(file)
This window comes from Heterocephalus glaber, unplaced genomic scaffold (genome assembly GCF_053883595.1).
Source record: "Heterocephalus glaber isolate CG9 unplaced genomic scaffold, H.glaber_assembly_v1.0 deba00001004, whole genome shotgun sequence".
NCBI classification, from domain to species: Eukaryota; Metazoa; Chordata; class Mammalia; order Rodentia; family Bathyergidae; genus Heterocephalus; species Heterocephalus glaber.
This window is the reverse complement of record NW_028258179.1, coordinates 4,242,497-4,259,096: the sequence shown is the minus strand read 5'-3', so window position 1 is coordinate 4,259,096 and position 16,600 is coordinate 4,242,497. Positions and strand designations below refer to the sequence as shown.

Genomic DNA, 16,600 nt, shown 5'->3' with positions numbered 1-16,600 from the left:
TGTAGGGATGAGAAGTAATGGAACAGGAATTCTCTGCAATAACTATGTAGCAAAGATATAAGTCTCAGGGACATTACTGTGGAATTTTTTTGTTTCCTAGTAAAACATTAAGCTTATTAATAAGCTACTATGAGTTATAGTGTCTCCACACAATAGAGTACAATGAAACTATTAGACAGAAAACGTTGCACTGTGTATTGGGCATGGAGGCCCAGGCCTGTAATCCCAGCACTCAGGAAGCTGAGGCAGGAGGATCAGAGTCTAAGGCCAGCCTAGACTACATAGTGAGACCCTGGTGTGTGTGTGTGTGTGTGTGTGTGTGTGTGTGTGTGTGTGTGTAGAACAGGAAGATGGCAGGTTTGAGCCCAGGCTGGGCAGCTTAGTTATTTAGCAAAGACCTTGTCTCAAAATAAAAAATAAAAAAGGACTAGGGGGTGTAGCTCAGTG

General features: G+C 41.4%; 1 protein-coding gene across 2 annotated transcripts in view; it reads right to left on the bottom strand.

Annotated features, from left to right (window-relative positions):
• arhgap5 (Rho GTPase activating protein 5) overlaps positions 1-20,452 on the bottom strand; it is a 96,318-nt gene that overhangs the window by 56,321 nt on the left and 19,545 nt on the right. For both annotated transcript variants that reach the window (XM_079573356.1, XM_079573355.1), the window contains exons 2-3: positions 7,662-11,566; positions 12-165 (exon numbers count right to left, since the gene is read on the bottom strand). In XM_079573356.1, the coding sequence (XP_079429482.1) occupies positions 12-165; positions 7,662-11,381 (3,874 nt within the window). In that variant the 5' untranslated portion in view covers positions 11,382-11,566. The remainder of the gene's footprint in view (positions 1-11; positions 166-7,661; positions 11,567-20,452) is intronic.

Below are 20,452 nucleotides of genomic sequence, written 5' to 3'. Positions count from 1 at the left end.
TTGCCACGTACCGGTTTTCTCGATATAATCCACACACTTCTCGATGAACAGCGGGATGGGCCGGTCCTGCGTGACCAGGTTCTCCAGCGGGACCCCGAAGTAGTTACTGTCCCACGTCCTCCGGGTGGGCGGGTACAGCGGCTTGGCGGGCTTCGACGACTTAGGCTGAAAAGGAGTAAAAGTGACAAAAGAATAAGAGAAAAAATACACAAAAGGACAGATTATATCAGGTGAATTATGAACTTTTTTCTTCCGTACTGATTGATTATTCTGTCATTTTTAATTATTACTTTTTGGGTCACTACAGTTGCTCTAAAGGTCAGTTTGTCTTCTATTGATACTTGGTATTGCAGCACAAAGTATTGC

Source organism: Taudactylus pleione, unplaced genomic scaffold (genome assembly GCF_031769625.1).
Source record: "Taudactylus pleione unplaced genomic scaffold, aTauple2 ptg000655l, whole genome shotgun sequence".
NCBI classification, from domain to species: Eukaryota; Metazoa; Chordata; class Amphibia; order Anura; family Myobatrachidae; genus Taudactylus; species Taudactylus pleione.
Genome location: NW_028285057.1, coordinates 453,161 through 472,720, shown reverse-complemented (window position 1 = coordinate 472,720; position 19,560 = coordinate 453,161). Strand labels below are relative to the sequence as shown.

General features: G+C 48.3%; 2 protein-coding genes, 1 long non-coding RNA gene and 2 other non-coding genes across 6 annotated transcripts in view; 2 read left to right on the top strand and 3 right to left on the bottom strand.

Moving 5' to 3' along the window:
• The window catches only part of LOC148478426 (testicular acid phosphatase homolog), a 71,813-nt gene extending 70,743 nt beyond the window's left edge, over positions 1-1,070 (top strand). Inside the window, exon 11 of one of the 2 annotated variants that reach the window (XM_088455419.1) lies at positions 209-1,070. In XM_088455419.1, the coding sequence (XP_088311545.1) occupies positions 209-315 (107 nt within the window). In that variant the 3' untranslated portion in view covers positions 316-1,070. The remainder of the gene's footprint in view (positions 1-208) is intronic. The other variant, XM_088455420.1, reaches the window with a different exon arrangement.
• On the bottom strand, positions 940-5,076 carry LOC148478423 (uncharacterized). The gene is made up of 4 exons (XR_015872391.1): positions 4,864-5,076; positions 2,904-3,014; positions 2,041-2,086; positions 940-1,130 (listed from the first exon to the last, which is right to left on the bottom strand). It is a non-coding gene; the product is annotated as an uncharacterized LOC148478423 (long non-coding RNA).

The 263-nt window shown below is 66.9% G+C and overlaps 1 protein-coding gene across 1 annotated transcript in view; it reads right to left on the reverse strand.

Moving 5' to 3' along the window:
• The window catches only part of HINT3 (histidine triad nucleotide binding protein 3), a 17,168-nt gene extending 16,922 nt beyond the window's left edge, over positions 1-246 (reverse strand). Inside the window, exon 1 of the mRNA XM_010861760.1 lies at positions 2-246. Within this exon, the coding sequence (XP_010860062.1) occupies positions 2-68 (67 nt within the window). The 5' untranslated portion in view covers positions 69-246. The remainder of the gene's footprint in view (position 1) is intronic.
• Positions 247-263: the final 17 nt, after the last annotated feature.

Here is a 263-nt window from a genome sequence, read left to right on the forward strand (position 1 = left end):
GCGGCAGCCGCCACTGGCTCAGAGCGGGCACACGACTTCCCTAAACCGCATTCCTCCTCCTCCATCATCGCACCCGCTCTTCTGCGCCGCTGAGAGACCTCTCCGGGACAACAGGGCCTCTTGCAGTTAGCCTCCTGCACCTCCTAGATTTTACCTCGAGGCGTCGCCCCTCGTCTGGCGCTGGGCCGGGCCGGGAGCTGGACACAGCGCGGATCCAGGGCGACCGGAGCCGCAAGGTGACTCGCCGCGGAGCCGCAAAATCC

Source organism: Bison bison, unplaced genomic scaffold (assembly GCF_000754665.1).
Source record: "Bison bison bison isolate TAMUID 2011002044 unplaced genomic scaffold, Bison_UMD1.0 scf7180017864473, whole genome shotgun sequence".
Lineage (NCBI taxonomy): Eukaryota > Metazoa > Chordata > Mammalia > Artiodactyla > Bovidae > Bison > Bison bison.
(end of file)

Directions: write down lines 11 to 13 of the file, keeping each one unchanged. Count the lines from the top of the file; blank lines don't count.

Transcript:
TTGCCACGTACCGGTTTTCTCGATATAATCCACACACTTCTCGATGAACAGCGGGATGGGCCGGTCCTGCGTGACCAGGTTCTCCAGCGGGACCCCGAAGTAGTTACTGTCCCACGTCCTCCGGGTGGGCGGGTACAGCGGCTTGGCGGGCTTCGACGACTTAGGCTGAAAAGGAGTAAAAGTGACAAAAGAATAAGAGAAAAAATACACAAAAGGACAGATTATATCAGGTGAATTATGAACTTTTTTCTTCCGTACTGATTGATTATTCTGTCATTTTTAATTATTACTTTTTGGGTCACTACAGTTGCTCTAAAGGTCAGTTTGTCTTCTATTGATACTTGGTATTGCAGCACAAAGTATTGC

Source organism: Taudactylus pleione, unplaced genomic scaffold (genome assembly GCF_031769625.1).
Source record: "Taudactylus pleione unplaced genomic scaffold, aTauple2 ptg000655l, whole genome shotgun sequence".